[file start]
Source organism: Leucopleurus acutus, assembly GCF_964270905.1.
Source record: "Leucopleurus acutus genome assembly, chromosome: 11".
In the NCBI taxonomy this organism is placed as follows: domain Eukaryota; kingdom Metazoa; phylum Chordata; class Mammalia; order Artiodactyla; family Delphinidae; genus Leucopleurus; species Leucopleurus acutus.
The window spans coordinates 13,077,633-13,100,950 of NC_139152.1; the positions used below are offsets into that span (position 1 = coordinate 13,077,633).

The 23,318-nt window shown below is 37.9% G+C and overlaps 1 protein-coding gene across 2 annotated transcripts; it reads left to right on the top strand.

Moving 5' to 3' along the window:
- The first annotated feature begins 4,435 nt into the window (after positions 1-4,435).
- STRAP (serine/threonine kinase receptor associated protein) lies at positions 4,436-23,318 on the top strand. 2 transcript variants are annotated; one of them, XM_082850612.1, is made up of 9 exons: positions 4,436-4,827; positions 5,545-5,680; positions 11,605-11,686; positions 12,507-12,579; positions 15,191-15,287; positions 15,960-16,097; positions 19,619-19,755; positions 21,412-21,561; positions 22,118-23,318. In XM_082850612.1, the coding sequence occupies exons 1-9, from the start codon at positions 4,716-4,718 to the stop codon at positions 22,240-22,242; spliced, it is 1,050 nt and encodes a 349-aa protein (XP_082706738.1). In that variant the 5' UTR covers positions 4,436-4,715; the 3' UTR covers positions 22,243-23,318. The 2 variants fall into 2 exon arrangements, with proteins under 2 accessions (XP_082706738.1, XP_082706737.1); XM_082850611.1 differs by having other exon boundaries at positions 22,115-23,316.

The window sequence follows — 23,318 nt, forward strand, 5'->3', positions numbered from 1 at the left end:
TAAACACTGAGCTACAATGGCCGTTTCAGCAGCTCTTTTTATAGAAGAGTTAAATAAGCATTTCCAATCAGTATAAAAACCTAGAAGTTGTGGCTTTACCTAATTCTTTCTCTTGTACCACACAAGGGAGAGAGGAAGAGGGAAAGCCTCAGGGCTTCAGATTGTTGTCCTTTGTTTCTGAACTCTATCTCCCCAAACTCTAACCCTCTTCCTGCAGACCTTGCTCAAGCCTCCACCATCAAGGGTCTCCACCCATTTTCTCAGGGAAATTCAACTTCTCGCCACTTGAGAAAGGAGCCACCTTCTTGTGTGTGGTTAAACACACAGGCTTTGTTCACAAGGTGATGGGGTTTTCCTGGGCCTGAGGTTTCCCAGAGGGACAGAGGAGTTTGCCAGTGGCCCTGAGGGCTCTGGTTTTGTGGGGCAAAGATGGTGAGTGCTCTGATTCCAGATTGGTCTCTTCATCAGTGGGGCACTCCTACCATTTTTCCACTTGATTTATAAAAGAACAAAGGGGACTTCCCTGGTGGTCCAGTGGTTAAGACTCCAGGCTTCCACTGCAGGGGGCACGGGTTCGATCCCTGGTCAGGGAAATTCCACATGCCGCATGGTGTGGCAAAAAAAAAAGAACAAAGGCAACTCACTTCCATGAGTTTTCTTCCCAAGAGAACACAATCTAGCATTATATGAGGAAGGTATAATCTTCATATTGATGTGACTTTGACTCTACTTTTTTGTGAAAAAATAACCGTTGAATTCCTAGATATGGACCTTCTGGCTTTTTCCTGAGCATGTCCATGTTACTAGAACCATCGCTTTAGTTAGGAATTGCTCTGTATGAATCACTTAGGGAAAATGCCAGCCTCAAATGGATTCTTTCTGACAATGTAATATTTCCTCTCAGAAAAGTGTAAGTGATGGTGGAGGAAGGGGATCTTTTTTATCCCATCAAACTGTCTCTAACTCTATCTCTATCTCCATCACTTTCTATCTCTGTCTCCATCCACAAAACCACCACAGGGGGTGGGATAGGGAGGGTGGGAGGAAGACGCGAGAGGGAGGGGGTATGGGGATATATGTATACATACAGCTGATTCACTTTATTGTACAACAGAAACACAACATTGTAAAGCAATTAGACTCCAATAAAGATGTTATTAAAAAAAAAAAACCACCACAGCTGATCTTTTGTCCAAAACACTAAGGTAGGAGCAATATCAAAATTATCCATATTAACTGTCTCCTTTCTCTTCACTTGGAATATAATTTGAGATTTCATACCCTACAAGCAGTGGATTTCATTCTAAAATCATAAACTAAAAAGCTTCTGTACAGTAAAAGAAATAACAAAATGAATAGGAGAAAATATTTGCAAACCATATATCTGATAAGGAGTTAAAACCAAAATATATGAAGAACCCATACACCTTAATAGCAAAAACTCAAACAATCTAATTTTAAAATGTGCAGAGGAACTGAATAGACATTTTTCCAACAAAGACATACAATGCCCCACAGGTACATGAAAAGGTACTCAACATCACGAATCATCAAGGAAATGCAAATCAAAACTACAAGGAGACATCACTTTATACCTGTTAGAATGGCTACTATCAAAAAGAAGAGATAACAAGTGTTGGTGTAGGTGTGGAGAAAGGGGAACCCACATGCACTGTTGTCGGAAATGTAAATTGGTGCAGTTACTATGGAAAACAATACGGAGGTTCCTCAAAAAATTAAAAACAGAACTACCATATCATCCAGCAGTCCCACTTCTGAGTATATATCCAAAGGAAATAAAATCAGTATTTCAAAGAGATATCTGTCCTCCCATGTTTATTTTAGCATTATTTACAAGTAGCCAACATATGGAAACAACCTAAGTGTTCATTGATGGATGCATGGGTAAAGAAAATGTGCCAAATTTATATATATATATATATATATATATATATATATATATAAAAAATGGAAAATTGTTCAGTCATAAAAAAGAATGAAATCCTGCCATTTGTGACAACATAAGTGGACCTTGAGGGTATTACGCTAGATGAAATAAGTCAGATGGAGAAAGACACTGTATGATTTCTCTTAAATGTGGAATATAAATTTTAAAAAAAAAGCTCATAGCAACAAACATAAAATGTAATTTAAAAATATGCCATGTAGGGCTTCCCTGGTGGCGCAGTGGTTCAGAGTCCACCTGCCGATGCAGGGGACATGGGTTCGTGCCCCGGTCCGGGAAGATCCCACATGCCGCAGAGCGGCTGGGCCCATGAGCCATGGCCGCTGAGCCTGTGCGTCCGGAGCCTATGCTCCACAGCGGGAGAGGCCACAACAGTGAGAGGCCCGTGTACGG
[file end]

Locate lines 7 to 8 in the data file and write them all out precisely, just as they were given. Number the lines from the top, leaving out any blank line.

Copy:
- The first annotated feature begins 4,435 nt into the window (after positions 1-4,435).
- STRAP (serine/threonine kinase receptor associated protein) lies at positions 4,436-23,318 on the top strand. 2 transcript variants are annotated; one of them, XM_082850612.1, is made up of 9 exons: positions 4,436-4,827; positions 5,545-5,680; positions 11,605-11,686; positions 12,507-12,579; positions 15,191-15,287; positions 15,960-16,097; positions 19,619-19,755; positions 21,412-21,561; positions 22,118-23,318. In XM_082850612.1, the coding sequence occupies exons 1-9, from the start codon at positions 4,716-4,718 to the stop codon at positions 22,240-22,242; spliced, it is 1,050 nt and encodes a 349-aa protein (XP_082706738.1). In that variant the 5' UTR covers positions 4,436-4,715; the 3' UTR covers positions 22,243-23,318. The 2 variants fall into 2 exon arrangements, with proteins under 2 accessions (XP_082706738.1, XP_082706737.1); XM_082850611.1 differs by having other exon boundaries at positions 22,115-23,316.